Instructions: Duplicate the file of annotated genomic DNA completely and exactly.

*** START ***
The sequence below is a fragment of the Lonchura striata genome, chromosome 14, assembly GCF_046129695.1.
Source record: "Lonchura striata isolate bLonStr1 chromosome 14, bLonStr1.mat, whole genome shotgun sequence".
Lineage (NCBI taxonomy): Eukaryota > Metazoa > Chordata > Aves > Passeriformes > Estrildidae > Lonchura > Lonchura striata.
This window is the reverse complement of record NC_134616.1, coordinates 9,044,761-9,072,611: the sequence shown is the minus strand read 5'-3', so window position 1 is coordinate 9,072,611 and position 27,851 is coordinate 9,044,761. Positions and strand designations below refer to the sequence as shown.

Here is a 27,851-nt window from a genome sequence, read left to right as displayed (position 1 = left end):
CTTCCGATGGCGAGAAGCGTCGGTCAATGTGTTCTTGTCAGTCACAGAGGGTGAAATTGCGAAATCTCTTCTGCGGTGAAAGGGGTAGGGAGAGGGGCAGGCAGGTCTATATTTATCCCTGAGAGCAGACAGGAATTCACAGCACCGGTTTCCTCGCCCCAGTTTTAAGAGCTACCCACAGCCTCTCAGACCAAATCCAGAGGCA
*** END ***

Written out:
The sequence below is a fragment of the Lonchura striata genome, chromosome 14, assembly GCF_046129695.1.
Source record: "Lonchura striata isolate bLonStr1 chromosome 14, bLonStr1.mat, whole genome shotgun sequence".
Lineage (NCBI taxonomy): Eukaryota > Metazoa > Chordata > Aves > Passeriformes > Estrildidae > Lonchura > Lonchura striata.
This window is the reverse complement of record NC_134616.1, coordinates 9,044,761-9,072,611: the sequence shown is the minus strand read 5'-3', so window position 1 is coordinate 9,072,611 and position 27,851 is coordinate 9,044,761. Positions and strand designations below refer to the sequence as shown.

Here is a 27,851-nt window from a genome sequence, read left to right as displayed (position 1 = left end):
CTTCCGATGGCGAGAAGCGTCGGTCAATGTGTTCTTGTCAGTCACAGAGGGTGAAATTGCGAAATCTCTTCTGCGGTGAAAGGGGTAGGGAGAGGGGCAGGCAGGTCTATATTTATCCCTGAGAGCAGACAGGAATTCACAGCACCGGTTTCCTCGCCCCAGTTTTAAGAGCTACCCACAGCCTCTCAGACCAAATCCAGAGGCA